March 30, 2011 -- Two-thirds of Americans are getting enough vitamin D, according to a new analysis by researchers from the National Center for Health Statistics.
Vitamin D is often called the "sunshine vitamin" because our bodies make it when exposed to sunlight. It is found in some fatty fish such as salmon and tuna, and in cheese and eggs. It is often added to milk.
The analysis shows that from 2001 to 2006, 67% of Americans age 1 or older had blood levels of vitamin D that fell between 50 to 125 nanomoles per liter, which is considered adequate. Another 24% were at risk for inadequate levels of vitamin D, with blood levels of 30 to 49 nmol/L; 8% were at risk of deficiency, which is defined as less than 30 nmol/L. Just 1% of the population has blood levels that were too high.
In November 2010, an Institute of Medicine (IOM) panel called for a modest increase in vitamin D, raising the recommended daily intake to 600 international units (IU) for everyone aged 1-70 and to 800 IU for adults older than 70 to improve bone health
In the study, those who were at the lowest risk for vitamin D deficiency or inadequacy were children, males, non-Hispanic whites, and women who were pregnant or breastfeeding. The risk of deficiency was lowest in children ages 1 to 8 and increased with age until about age 30, the study showed.
The analysis was based on data from the National Health and Nutrition Examination Surveys that includes about 5,000 Americans each year.
Assessing Risk of Low Vitamin D
"Risk of inadequacy doesn't mean everyone in this range is inadequate; just that the probability starts to rise,” says Catharine Ross, PhD, professor and Dorothy Foehr Huck Chair of the department of nutritional sciences at Pennsylvania State University, in an email. Ross was the chair of the IOM panel that issued the recent recommendations.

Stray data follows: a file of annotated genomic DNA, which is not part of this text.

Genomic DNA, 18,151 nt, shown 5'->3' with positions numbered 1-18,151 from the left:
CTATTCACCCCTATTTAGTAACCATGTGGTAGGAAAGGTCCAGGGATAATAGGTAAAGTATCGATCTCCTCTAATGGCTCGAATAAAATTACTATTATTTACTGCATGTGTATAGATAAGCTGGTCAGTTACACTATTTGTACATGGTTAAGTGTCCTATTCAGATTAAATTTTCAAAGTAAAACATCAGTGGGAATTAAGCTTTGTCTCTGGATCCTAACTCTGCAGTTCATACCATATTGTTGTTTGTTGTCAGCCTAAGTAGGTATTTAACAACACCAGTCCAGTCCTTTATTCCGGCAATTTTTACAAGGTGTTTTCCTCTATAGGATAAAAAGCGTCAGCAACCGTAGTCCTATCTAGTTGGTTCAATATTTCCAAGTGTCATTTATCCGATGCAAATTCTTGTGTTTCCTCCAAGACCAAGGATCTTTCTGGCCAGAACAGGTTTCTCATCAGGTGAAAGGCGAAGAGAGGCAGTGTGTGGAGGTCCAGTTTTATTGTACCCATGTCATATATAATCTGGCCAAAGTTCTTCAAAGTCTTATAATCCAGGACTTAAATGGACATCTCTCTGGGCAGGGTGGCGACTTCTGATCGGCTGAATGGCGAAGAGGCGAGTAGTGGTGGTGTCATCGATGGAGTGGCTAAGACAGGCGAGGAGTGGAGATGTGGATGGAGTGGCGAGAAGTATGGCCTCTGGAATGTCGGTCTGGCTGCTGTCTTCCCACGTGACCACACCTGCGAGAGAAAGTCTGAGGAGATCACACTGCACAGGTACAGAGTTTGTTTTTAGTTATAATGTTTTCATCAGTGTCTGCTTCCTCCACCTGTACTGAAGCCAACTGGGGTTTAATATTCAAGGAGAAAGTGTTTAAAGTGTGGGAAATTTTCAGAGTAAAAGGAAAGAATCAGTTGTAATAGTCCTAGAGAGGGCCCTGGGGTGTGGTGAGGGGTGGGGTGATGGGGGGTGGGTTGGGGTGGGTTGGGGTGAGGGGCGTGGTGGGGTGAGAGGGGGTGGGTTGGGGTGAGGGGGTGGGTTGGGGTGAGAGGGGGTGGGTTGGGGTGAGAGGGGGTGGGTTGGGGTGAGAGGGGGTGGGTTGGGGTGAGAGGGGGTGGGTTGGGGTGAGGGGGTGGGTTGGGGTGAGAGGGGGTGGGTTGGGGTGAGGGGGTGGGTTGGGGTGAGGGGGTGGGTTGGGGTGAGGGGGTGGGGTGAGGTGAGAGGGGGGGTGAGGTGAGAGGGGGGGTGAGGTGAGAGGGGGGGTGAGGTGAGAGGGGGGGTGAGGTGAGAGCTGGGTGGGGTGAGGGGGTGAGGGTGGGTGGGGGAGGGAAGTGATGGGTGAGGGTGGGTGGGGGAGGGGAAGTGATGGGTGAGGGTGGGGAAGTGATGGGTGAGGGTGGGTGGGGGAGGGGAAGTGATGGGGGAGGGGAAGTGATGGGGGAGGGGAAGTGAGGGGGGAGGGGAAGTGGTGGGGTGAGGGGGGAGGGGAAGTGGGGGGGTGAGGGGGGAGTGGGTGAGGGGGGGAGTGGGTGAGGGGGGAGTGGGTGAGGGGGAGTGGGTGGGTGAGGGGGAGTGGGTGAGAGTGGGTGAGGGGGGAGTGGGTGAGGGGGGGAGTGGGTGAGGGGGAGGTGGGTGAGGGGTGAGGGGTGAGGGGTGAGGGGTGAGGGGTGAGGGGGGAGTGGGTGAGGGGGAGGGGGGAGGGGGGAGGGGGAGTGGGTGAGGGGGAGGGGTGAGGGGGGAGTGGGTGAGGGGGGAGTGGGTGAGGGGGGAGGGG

“All in all, the [new analysis] is expected and consistent with the IOM report,” she says. “The report showed that many people maintain excellent health in this range.”
But “there are still segments of the population that are at higher risk of vitamin D deficiency,” says Michal L. Melamed, MD, an assistant professor of medicine and epidemiology and population health at Albert Einstein College of Medicine.
“For these individuals, taking a supplement or spending a little bit of time in the sun probably is not harmful unless they have a family or personal history of melanoma,” she says. “There are a number of health benefits to adequate vitamin D, most notably on bones. But other studies suggest it can reduce risk for cancer, cardiovascular disease, and high blood pressure.”
The new data showed that the prevalence of those at risk for vitamin D deficiency or inadequacy did not change between 2001 and 2006. “It is reassuring that there wasn’t an increase in recent years,” Melamed says. “The problem is not getting worse, but there is definitely a difference compared with 20 years ago.”